Imatge de l'autor

Gordon Campbell (1) (1944–)

Autor/a de Bible: The Story of the King James Version, 1611–2011

Per altres autors anomenats Gordon Campbell, vegeu la pàgina de desambiguació.

17+ obres 548 Membres 9 Ressenyes 1 preferits

Sobre l'autor

Gordon Campbell is Professor of Renaissance Literature at the University of Leicester.
Crèdit de la imatge: University of Leicester

Obres de Gordon Campbell

Obres associades

Andrew Marvell (Everyman's Poetry Series) (1997) — Editor — 28 exemplars, 1 ressenya


Coneixement comú



Finished reading through the entirety of the King James Bible in commemoration of the 400th anniversary of its translation.

This is an excellent repro edition of the original 1611 text in a quality cloth binding. Great value; it's not often you'll find books with fine paper and binding at this price.
wyclif | Hi ha 1 ressenya més | Sep 22, 2021 |
This book explores the 400 year political, ecclesiastical and cultural history of the King James Version of the English translation of the Bible. I was fascinated to observe that many of the debates that accompanied this translation, such as Protestantism versus Catholicism, Presbyterianism versus Episcopalism, the place of evangelicalism, and the nature of divine inspiration, are still issues that Christians today grapple with.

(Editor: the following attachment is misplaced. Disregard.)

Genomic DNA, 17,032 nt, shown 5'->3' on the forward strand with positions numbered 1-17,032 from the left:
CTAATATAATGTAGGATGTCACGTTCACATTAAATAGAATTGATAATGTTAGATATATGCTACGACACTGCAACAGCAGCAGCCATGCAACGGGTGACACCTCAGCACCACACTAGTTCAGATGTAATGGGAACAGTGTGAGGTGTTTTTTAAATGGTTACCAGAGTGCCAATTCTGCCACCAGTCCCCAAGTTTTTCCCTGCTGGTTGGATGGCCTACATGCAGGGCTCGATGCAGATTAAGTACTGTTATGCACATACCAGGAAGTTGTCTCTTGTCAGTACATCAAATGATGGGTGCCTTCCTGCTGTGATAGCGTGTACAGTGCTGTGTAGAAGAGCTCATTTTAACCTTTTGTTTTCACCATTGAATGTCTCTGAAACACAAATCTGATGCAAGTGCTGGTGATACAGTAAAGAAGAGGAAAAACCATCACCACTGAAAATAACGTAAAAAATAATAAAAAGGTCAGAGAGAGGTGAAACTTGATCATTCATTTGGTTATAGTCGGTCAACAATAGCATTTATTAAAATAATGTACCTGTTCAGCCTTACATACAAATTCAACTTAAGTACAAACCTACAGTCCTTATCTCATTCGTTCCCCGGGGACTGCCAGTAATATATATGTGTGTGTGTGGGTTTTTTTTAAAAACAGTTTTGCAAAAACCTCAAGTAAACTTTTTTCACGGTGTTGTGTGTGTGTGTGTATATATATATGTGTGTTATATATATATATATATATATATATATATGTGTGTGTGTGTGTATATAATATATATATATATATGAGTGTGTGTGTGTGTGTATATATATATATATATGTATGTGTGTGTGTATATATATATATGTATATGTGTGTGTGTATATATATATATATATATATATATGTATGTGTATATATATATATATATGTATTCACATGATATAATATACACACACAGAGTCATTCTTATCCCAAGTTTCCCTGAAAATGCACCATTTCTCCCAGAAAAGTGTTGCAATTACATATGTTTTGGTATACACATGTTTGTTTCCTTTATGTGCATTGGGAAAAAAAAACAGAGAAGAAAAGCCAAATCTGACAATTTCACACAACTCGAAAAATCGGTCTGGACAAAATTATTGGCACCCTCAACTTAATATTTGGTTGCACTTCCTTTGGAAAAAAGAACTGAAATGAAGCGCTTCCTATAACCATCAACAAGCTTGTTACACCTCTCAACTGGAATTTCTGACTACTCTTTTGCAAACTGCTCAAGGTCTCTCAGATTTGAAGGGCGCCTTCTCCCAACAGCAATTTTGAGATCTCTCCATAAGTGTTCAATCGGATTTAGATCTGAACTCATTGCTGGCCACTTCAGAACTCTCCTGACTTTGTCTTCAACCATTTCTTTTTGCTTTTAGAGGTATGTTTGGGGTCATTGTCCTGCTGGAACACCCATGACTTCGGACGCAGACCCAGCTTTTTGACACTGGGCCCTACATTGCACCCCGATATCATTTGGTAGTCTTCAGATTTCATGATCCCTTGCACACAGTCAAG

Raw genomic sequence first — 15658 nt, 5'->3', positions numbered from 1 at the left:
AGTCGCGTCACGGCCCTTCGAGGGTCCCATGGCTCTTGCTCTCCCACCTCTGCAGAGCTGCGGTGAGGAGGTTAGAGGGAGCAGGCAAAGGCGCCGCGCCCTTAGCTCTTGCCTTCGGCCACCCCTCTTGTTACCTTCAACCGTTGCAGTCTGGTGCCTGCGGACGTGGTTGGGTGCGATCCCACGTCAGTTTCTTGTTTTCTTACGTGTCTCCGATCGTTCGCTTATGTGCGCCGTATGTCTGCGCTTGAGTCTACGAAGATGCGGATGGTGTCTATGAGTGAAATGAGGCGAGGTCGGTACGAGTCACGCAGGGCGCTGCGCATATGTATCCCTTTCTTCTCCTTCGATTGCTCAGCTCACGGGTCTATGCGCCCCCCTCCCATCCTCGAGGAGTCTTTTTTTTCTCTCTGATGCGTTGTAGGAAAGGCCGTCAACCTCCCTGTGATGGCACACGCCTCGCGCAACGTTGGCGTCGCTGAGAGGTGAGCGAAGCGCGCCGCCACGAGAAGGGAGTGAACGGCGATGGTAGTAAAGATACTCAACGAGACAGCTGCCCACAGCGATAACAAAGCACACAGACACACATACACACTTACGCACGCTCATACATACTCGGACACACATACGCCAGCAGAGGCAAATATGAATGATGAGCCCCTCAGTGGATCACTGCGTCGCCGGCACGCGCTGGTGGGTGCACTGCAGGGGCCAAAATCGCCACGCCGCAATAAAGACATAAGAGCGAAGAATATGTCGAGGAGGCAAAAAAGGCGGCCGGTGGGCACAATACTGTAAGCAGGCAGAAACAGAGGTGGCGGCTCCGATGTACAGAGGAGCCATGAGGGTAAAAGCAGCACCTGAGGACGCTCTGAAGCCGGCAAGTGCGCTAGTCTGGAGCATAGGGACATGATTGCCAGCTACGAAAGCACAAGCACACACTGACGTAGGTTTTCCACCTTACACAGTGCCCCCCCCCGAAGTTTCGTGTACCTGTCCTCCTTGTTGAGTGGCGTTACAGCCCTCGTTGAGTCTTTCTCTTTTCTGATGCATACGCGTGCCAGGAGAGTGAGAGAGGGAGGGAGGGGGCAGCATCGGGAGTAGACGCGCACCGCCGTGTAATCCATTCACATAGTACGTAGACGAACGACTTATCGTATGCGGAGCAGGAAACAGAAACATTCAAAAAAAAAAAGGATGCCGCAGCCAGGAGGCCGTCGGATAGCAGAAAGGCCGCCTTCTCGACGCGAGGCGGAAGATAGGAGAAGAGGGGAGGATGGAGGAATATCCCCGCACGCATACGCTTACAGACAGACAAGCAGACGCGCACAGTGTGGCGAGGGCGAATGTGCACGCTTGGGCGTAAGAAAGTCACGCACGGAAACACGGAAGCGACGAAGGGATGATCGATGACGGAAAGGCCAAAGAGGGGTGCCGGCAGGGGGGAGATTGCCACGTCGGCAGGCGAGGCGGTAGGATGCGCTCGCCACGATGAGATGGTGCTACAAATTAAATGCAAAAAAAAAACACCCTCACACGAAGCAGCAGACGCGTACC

rodneyvc | Dec 7, 2019 |
4**** rather than 5***** because of the at least occasionally slipshod editing:

page xii (explaining the difference between the Julian and Gregorian calendars): Shakespeare and Cervantes are sometimes said to have died on the same day (23 April 1623), but in fact Cervantes died ten days before Shakespeare, because Spain had adopted the Gregorian calendar. The year, of course, should be 1616, not 1623.

page 3 (influence of Milton on the American Revolution): the case for ecclesiastical disestablishment in Virginia (for which Franklin drew on the anti-prelatical tracts).... It should, of course, read "Jefferson" rather than "Franklin."

page 370 (the Glorious Revolution): the point at which the grandees of English politics decided James II should be ousted, and William of Orange, with his wife Anne, should be installed. William III was, of course, married to Mary II; Mary's sister, the future Queen Anne, was William's sister-in-law.

I'm not nitpicking. This biography is chock full of minutiae of detail, and such obvious editorial errors make one wonder whether there are less obvious glitches elsewhere.

This book is a biography of Milton, not study of his poetry, and in fact there is at least as much attention devoted to his polemical and scholarly prose as there is to his poetry. Interest in Milton the writer could best be satisfied by a reading of the supplementary materials to the two Norton Critical volumes of Milton – in fact, the second and third editions of the PL Norton Critical are both worthy of library inclusion for their differing critical articles, and they should be supplemented with the companion Norton volume of the other poetry and some selected prose with the accompanying supplement. And don't try reading this Campbell-Corns biography without first giving a thorough read/reread to all of the major poetry (yes, that even includes Comus {sigh}) because Campbell-Corns will reference Milton's work but presume knowledge and not go into extensive detail.

Beginners might want to turn first to Milton: Poet, Pampleteer, and Patriot by Anna Beer. The Beer biography is far less comprehensive than Campbell-Corns but will give an easier introduction which can then be followed up by the more detailed Campbell-Corns.